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Cloud computing technologies have helped remove many of the intrinsic barriers programmers used to encounter when developing, deploying and scaling software applications. Now, the biggest hurdles developers often face are human: their own corporate IT teams.
That’s where DevOps comes in. DevOps is a new set of methods to encourage better communication and collaboration between corporate software development teams and IT and system administrators.
In an on-stage conversation on day two of the Structure 2011 conference in San Francisco, two of the DevOps movement’s biggest supporters — Puppet Labs CEO Luke Kanies and Opscode CEO Jesse Robbins — talked about how companies can use DevOps to streamline their internal operations and ultimately get more things done.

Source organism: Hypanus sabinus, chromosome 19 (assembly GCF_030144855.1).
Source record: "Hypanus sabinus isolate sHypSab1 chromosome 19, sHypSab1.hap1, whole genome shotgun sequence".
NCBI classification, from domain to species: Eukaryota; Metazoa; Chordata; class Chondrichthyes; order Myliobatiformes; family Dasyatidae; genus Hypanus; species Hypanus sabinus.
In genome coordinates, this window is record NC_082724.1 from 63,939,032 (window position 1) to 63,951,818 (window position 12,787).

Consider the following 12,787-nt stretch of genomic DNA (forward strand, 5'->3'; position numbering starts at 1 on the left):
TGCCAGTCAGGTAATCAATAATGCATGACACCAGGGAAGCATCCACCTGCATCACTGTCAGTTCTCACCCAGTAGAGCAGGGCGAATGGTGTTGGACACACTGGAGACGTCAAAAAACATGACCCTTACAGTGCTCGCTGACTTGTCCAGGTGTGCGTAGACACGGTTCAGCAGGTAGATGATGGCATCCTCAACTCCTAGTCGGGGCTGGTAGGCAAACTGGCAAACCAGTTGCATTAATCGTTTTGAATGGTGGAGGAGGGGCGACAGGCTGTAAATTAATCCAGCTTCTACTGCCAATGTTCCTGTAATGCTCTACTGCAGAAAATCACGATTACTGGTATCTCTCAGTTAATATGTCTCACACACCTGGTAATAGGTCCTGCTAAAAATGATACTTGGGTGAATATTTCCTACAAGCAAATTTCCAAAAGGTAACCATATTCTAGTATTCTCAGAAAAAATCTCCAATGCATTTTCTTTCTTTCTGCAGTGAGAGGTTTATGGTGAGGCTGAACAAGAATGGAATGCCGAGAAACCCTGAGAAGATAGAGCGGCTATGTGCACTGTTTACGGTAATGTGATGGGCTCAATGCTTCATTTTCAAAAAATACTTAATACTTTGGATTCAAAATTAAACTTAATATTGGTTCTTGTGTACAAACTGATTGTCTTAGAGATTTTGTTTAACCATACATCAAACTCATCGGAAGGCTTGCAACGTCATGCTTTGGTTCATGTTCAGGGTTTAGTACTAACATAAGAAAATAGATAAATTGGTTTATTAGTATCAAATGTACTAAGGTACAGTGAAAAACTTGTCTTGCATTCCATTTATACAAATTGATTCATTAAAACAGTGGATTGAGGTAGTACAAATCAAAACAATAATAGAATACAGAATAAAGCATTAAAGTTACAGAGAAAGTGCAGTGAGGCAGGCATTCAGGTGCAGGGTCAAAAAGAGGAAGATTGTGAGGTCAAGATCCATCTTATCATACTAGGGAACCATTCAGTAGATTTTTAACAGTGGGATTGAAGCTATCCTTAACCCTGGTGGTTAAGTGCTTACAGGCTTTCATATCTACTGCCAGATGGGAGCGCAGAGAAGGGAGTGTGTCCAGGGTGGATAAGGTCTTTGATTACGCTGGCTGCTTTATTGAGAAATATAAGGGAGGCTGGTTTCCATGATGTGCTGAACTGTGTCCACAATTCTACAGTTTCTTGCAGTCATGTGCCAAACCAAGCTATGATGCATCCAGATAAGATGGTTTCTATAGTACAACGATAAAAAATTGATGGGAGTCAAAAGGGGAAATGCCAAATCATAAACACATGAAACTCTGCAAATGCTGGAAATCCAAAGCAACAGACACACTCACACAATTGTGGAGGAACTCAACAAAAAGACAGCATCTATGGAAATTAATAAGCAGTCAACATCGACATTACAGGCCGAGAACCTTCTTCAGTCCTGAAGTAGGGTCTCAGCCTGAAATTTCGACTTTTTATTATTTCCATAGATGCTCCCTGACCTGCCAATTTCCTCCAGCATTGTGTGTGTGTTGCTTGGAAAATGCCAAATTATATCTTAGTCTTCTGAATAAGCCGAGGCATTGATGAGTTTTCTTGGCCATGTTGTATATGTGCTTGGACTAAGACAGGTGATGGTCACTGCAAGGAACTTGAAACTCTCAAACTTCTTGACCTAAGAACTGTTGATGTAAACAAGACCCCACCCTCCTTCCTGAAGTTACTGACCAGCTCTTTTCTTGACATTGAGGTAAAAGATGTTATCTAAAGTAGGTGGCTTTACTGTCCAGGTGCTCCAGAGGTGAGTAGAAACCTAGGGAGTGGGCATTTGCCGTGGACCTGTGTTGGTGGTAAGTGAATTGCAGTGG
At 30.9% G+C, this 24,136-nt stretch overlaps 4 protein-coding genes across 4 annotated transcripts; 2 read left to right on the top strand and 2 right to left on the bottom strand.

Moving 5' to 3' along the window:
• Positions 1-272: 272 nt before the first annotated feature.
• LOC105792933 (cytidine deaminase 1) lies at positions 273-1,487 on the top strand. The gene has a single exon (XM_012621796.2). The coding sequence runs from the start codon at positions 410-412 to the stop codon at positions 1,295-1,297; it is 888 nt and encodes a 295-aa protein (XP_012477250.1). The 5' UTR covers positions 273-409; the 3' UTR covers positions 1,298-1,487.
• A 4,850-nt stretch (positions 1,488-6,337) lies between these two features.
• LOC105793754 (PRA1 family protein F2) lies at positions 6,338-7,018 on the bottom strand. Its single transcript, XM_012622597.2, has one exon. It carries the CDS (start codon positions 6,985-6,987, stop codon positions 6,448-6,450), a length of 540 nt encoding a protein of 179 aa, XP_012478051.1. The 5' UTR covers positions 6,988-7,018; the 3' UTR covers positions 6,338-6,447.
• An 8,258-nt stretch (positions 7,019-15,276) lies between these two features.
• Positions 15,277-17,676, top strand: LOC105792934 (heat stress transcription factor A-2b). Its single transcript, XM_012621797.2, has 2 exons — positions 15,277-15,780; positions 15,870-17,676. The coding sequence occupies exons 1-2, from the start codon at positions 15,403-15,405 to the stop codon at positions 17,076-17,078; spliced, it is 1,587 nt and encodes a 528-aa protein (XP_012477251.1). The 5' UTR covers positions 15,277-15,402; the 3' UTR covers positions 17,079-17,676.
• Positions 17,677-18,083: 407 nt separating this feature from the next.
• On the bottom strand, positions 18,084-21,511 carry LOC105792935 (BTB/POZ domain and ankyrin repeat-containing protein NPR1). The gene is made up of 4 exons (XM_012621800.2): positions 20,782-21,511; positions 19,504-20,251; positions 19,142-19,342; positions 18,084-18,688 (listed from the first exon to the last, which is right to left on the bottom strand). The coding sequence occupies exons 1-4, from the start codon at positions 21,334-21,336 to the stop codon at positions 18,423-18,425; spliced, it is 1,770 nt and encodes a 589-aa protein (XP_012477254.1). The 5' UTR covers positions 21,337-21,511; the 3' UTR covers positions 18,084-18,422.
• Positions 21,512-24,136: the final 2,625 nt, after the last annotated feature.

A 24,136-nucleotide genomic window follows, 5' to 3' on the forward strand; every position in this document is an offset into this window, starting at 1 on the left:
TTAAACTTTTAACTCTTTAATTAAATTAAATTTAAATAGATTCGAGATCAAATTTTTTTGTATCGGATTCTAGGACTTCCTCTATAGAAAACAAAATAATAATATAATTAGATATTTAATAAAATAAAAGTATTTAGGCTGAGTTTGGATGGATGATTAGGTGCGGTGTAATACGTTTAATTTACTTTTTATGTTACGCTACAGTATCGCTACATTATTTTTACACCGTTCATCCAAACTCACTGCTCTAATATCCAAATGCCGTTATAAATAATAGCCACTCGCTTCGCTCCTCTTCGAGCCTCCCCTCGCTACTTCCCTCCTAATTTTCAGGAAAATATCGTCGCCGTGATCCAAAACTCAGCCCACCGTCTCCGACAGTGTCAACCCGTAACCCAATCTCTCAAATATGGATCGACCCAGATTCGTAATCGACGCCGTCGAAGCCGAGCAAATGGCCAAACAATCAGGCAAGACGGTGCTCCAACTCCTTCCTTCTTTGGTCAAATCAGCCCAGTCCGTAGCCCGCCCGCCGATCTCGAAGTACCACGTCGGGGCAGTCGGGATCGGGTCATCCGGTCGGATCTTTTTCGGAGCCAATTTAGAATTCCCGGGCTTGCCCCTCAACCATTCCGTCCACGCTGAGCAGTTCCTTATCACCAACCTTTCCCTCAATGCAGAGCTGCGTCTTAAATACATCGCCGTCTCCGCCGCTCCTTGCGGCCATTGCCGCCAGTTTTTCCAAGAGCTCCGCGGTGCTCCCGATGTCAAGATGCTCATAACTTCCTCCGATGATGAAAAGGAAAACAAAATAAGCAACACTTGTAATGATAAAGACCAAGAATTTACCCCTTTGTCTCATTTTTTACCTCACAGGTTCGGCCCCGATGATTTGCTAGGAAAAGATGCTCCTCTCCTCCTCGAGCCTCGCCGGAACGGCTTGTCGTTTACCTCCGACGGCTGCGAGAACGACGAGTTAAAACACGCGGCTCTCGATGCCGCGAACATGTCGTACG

“DevOps is a cultural movement,” Robbins told panel moderator James Urquhart, a senior cloud computing market strategist at Cisco (s CSCO). “I come from a background in operations where I felt like my job was saying no.”
Indeed, removing knee-jerk no’s at the IT level is a crucial part of what DevOps tries to do. “It is about moving IT from being the gatekeepers of getting things done to becoming enablers [of productivity],” Kanies said. He compared DevOps to Agile development, the set of methods meant to encourage more productive software development. “You can treat DevOps as the best way to bring the Agile mentality of the world… into operations.” Just like Agile helps developers write applications, he said, DevOps can help companies push those finished applications to market as quickly and smoothly as possible.
But DevOps still has a long way to go before its adopted on a wide scale. “We are in the early stages of what will be a decade-long business transformation,” Robbins said. “However, there’s no standards, there’s no school, and it will take a long time for that to emerge.”